An Interesting read. Not sure I understand why it is a classic except that is by Mark Twain. I could see the authors humor throughout the book, which he was known for.
Gail M. reviewed The Adventures of Huckleberry Finn on
If contemporary readers can put themselves back into a different time period, this is a fascinating visit to a very different era. Twain's struggles with his contemporary social attitudes are evident throughout the book.
This is an excellent book by Mark Twain. The story delves further into the character introduced in Tom Sawyer. In Twain's impeccable way, the reader will be transported back in time to experience life on the might Mississippi. Perfect reading for children and adults.
Gloria H. reviewed The Adventures of Huckleberry Finn on
Mark Twain will take you back to the slow and lazy days of the old south. He will carry your imagination to the Great Mississippi, the Steam Boat and the people who traveled that busy waterway. You will also get a taste of the separation of Blacks and Whites of that day as well as the differences of the haves and the have nots of the Whites in that time period and in the South. This book will hold you spell bound.
One minute you are on a peaceful holiday, on a ferry crossing San Francisco Bay. Then there is a crash in the fog--a daring rescue--and you wake up waterlogged on the deck of a schooner under full sale. "Turn around and take me back to land !" you say. "I'll make it worth your while." The Captain of the Sea Wolf just laughs. "We're on our way to the arctic to kill seals," he says. "And I'm short one man." He points at a corpse on the deck. He throws you some rags. And puts you to work. And you are about to find out what it's like to be a slave to the cruelest master on the high seas...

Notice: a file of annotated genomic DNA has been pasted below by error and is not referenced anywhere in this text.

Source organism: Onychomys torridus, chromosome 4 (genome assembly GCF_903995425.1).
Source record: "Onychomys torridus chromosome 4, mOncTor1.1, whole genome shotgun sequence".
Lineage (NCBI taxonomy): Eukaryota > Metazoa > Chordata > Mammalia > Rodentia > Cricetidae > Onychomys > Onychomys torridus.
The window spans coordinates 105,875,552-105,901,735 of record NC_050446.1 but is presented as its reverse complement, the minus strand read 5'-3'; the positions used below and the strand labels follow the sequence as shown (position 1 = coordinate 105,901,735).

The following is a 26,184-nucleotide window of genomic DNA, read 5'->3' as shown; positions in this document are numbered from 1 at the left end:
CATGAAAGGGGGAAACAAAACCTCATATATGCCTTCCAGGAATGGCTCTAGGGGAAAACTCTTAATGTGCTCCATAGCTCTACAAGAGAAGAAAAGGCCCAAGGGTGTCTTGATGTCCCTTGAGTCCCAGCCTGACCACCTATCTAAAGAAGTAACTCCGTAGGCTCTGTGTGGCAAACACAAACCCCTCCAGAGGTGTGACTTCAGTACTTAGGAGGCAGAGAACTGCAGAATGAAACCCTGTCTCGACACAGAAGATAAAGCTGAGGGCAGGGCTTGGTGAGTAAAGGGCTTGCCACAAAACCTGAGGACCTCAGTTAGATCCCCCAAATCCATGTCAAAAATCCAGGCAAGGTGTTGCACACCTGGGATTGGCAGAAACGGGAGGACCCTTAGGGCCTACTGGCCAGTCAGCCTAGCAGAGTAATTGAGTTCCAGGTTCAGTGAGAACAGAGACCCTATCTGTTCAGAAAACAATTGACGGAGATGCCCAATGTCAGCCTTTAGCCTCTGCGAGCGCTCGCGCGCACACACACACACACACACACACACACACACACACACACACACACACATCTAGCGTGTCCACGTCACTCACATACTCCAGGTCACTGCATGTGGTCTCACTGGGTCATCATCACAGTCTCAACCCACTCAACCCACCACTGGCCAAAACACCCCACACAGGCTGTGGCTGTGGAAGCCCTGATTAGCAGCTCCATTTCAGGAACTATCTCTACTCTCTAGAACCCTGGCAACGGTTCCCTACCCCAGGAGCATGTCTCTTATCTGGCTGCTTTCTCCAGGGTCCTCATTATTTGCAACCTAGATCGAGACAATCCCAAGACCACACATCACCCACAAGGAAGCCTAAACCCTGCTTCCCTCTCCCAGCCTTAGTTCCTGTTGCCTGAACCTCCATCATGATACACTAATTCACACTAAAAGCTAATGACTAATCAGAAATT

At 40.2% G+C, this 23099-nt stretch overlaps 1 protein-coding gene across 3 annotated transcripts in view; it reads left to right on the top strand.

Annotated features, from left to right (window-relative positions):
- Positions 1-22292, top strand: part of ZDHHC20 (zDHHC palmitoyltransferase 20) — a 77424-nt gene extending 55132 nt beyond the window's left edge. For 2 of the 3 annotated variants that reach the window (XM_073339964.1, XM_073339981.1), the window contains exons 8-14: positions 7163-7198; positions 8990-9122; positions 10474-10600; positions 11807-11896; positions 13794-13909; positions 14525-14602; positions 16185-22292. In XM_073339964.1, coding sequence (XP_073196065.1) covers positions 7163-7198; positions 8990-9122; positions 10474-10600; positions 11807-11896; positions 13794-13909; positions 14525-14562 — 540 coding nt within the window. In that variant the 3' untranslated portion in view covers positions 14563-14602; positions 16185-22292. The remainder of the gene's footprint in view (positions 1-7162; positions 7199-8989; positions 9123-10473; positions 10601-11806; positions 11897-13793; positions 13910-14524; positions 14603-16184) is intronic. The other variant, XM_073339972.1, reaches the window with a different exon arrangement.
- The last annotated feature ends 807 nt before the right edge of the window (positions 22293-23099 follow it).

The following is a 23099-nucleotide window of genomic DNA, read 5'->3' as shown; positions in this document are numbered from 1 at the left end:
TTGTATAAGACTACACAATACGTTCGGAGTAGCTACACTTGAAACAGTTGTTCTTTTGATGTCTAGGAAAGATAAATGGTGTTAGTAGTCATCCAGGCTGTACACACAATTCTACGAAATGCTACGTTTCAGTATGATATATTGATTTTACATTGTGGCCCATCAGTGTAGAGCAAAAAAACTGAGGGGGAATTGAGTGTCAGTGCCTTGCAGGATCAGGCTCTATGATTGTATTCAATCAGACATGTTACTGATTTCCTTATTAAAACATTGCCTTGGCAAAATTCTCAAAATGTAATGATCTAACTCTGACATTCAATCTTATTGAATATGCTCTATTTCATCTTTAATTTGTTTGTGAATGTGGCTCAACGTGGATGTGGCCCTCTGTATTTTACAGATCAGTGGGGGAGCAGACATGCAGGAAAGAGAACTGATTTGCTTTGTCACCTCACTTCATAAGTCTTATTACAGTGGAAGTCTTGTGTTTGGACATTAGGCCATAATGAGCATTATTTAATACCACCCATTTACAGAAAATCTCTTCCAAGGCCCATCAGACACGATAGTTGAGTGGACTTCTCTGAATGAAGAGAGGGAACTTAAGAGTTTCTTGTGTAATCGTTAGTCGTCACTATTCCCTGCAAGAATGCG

I guess this particular story has engendered more pros and cons than other classics have. But laying all that aside, it is a great adventure with some really important thoughts. A brief biography of Samuel Clemens closes this book.
I loved that we see this tale through the eyes of a young boy, complete with his speach style and outlook on the world. A good book that I would recomend to anyone interested in US history of the period, coming of age stories, or just adventure mixed with wit and humor.
He has no mother, his father is a brutal drunkard, and he sleeps in a hogshead. He's Huck Finn, a homeless waif, a liar and theif on occasion and a casual rebel against respectability. But on the day that he encounters another fugitive from trouble, a runaway slave named Jim, he also finds for the first time in his life love, acceptance and a sense of responsibility. And it is in teh exciting and moving story of these two outcasts fleeing down the Mississipp on a raft, that a wonderful metamorphosis occurs. The boy nobody wants becomes a human being with a sense of his own destiny and the courage to choose between violating the code of conventional and betraying the person who needs him most. Rich in color, humor and adventurous frontier experience of the Mississippi, this great novel vividly recreates the world, the people and the language that Mark Twain knew and loved from his own years on the riverboats.
The world's most advance commercial dirgble on a flight over Antarctica carrying cargo and passengers on a routine trip South America to Australia, but now the airship's destination is no longer clear. Word has come over the radio that a catclysmic accidental nuclear exchange has both and ended World War 111 in a matter of hours. And now every man and woman aboard Airship Nine knows that they are humanity's last hope.
'Cordially hated and dreaded by all the mothers of the town because he was idle, and lawless, vulgar, and bad - and because all their children admired him so', Huckleberry Finn, the fourteen-year-old son of the town drunkard, joins runaway slave Jim on an exciting journey down the mighty Mississippi River on a raft.